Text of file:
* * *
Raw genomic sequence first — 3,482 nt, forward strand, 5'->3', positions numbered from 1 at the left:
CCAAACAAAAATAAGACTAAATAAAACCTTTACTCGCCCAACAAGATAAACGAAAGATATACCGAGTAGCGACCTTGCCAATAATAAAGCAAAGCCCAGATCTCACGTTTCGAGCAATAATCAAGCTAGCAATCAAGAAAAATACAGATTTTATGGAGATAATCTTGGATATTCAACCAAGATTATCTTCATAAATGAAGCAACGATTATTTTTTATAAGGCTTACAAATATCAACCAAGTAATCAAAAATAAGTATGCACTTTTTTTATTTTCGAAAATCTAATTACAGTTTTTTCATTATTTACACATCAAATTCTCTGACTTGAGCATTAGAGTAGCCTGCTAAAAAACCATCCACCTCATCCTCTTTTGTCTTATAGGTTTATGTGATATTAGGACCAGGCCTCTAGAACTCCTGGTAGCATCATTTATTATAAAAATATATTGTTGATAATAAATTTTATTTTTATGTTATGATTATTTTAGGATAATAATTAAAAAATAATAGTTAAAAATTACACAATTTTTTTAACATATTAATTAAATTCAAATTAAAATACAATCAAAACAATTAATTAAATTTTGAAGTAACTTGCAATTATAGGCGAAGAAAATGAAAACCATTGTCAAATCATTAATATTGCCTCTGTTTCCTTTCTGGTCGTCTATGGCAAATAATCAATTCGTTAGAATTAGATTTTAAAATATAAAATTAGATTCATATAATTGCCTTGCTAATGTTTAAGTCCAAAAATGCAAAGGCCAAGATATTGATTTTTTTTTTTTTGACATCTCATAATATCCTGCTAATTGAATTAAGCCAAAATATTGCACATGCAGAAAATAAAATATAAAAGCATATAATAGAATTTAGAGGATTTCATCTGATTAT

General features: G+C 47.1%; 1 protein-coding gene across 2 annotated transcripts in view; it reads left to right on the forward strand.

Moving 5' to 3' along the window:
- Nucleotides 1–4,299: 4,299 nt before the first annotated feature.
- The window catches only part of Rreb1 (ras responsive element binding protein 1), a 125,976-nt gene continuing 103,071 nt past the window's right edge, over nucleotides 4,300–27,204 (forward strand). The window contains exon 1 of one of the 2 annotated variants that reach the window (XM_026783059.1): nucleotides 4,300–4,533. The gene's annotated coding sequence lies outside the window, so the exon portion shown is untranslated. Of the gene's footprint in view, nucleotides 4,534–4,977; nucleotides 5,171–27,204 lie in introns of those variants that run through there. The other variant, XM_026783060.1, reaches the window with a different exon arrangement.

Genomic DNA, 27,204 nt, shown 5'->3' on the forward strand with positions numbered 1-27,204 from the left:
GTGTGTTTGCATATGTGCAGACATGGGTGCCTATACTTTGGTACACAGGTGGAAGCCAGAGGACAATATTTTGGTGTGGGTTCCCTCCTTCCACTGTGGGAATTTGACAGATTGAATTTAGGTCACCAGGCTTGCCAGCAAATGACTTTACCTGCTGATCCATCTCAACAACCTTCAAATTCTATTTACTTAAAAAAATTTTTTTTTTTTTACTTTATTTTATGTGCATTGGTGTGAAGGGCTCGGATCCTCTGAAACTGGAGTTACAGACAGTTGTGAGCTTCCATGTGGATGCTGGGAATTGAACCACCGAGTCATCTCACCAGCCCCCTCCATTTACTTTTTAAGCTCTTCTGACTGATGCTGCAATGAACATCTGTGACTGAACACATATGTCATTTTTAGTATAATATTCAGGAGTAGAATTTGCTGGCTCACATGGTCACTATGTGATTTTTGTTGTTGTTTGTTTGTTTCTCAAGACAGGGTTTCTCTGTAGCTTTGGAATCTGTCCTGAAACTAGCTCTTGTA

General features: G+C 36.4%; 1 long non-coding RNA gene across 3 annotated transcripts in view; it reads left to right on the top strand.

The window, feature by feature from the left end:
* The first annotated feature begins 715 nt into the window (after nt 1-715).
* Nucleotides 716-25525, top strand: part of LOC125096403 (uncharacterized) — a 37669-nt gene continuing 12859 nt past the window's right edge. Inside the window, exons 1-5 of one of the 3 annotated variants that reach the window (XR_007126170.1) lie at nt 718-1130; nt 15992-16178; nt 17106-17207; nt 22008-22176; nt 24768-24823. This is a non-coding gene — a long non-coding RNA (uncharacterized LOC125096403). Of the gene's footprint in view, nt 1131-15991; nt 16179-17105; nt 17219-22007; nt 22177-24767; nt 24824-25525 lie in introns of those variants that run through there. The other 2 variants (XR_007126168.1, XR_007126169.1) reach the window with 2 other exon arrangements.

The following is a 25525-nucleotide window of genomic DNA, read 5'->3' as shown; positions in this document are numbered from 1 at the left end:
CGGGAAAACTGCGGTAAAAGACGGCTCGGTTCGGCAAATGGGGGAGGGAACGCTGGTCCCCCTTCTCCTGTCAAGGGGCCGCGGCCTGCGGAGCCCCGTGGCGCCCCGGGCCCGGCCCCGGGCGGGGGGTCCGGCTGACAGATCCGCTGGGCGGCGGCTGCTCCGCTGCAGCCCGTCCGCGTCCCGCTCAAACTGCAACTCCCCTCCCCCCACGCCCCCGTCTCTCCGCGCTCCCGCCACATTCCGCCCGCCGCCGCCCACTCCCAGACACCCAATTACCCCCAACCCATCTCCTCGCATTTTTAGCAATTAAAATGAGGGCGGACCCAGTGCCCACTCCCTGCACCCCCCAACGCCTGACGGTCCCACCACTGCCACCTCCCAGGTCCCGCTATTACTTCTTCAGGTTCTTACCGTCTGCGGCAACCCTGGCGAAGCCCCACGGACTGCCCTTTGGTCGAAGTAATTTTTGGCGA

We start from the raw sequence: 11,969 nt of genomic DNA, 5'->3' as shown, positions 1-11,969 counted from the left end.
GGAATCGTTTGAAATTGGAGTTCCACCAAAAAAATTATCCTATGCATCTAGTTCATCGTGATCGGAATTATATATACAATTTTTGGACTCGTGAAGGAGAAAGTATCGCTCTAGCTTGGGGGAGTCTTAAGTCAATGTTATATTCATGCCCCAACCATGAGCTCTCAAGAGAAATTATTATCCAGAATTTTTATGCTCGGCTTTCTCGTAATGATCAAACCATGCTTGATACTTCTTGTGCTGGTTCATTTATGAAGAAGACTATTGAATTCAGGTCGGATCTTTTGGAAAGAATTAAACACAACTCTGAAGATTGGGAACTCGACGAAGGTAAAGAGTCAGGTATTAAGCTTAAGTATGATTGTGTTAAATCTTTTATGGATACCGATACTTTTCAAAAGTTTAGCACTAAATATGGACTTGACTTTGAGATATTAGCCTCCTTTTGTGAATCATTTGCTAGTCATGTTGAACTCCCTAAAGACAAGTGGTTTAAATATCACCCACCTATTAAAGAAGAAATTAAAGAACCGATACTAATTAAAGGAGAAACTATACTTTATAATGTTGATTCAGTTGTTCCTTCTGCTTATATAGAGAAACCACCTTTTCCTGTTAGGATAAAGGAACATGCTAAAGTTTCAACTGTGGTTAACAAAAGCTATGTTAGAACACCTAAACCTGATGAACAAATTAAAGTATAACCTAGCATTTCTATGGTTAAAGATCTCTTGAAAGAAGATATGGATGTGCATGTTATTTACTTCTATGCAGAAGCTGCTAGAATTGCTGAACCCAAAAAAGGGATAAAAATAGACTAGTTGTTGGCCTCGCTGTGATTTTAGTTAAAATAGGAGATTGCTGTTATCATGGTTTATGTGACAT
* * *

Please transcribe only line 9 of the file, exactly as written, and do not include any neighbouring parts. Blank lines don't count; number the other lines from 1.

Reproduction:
General features: G+C 36.4%; 1 long non-coding RNA gene across 3 annotated transcripts in view; it reads left to right on the top strand.